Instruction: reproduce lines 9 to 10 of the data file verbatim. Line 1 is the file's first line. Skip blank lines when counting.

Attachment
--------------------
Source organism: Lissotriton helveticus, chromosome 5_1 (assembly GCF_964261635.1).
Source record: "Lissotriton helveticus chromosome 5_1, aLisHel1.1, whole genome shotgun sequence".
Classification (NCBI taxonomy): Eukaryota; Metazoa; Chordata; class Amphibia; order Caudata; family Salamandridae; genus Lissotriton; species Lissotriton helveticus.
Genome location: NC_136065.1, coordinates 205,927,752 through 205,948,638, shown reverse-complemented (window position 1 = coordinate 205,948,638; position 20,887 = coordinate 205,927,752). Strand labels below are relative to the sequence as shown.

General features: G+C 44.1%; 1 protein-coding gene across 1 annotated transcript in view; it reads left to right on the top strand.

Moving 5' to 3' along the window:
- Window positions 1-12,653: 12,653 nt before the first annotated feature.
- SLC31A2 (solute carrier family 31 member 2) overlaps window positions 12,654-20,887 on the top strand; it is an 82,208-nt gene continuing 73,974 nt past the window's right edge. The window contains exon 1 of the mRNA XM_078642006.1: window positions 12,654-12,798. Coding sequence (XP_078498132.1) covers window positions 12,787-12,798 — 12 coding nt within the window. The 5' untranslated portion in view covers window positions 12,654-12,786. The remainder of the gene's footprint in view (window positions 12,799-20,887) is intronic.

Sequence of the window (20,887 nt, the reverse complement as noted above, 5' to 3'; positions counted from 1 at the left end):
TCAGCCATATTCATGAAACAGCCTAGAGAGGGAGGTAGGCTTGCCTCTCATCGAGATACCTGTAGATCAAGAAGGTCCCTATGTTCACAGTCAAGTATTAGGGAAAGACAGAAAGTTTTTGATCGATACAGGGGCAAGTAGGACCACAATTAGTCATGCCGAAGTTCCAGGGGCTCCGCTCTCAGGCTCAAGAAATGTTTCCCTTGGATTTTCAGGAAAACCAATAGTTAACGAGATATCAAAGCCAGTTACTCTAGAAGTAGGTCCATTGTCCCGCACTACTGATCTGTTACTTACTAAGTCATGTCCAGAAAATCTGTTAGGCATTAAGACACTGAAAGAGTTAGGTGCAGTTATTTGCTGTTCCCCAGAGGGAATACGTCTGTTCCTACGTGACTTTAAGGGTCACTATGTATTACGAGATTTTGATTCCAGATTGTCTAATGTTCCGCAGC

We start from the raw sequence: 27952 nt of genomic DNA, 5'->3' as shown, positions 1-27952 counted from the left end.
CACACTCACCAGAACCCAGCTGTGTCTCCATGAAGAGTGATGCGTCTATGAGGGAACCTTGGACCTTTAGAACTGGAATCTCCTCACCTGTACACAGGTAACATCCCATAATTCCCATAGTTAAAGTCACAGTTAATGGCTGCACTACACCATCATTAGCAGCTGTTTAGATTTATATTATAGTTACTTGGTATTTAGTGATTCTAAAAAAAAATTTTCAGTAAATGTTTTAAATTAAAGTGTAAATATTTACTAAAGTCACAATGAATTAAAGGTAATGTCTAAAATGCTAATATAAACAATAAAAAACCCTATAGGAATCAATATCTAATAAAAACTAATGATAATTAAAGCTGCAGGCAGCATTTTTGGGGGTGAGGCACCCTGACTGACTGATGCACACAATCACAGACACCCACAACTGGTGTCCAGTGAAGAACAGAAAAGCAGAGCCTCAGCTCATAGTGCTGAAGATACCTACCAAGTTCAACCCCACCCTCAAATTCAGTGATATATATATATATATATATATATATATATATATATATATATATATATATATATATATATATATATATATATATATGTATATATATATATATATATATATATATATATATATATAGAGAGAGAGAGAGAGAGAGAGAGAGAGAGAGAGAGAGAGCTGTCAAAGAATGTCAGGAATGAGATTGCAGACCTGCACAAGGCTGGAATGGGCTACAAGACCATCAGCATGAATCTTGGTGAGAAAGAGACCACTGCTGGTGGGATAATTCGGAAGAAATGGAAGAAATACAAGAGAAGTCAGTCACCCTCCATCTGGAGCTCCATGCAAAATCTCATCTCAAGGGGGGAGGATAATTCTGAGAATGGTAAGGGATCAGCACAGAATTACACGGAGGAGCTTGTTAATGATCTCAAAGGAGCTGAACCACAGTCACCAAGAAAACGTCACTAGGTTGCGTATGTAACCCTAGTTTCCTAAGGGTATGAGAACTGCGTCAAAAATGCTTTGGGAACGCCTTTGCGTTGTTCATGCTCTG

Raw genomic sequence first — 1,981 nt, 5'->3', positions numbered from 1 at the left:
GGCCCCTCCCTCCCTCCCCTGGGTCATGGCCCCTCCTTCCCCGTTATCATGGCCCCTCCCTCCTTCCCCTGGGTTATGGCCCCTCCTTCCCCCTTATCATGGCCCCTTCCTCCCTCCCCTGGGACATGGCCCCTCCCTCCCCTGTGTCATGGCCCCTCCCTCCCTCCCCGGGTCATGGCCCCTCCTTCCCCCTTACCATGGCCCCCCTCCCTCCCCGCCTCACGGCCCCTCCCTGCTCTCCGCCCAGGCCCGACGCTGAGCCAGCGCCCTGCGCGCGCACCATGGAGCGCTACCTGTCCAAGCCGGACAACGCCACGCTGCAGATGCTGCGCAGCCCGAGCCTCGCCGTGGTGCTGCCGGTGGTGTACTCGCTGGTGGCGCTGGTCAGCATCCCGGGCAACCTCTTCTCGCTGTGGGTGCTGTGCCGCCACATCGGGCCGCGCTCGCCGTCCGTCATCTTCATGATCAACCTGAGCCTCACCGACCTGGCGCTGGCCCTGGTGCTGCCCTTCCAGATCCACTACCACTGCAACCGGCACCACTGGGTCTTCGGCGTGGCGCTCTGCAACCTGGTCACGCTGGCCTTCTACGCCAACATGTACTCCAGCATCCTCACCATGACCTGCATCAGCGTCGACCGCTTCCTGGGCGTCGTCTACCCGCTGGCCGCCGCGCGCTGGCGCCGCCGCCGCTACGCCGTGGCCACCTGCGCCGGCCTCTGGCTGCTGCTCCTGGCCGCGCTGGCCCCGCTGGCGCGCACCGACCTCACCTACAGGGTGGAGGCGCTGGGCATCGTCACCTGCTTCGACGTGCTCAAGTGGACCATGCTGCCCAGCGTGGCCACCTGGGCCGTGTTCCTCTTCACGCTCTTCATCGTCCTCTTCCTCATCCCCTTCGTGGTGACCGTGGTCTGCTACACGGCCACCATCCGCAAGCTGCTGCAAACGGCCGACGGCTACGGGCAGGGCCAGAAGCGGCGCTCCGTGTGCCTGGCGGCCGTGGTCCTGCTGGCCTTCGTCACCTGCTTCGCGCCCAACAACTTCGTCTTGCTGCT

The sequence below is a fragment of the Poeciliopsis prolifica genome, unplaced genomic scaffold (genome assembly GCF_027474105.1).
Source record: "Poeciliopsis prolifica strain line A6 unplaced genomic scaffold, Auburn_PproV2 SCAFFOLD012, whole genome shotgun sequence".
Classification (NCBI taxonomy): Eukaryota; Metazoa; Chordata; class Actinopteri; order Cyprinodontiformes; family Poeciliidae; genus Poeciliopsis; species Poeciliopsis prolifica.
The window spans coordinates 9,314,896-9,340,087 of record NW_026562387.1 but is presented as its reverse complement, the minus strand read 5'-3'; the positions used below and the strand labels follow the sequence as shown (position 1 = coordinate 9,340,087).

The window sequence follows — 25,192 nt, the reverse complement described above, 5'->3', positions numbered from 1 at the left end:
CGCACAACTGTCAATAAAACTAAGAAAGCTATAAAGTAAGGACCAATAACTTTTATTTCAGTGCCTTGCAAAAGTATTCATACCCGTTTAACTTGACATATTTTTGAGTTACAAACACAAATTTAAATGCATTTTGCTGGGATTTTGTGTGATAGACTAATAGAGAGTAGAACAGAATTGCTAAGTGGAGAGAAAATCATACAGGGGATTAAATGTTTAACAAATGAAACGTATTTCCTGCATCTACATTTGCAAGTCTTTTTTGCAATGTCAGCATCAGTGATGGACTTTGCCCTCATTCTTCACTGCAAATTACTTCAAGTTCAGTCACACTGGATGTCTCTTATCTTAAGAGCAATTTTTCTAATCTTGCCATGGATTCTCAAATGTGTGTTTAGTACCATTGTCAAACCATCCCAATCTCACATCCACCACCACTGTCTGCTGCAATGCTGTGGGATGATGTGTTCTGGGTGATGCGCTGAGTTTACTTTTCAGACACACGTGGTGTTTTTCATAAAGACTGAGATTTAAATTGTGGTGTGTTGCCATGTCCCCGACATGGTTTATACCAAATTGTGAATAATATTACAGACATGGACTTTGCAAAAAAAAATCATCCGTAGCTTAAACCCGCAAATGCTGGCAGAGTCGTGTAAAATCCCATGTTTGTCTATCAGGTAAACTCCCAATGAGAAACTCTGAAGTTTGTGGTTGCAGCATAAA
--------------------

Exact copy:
Sequence of the window (20,887 nt, the reverse complement as noted above, 5' to 3'; positions counted from 1 at the left end):
TCAGCCATATTCATGAAACAGCCTAGAGAGGGAGGTAGGCTTGCCTCTCATCGAGATACCTGTAGATCAAGAAGGTCCCTATGTTCACAGTCAAGTATTAGGGAAAGACAGAAAGTTTTTGATCGATACAGGGGCAAGTAGGACCACAATTAGTCATGCCGAAGTTCCAGGGGCTCCGCTCTCAGGCTCAAGAAATGTTTCCCTTGGATTTTCAGGAAAACCAATAGTTAACGAGATATCAAAGCCAGTTACTCTAGAAGTAGGTCCATTGTCCCGCACTACTGATCTGTTACTTACTAAGTCATGTCCAGAAAATCTGTTAGGCATTAAGACACTGAAAGAGTTAGGTGCAGTTATTTGCTGTTCCCCAGAGGGAATACGTCTGTTCCTACGTGACTTTAAGGGTCACTATGTATTACGAGATTTTGATTCCAGATTGTCTAATGTTCCGCAGC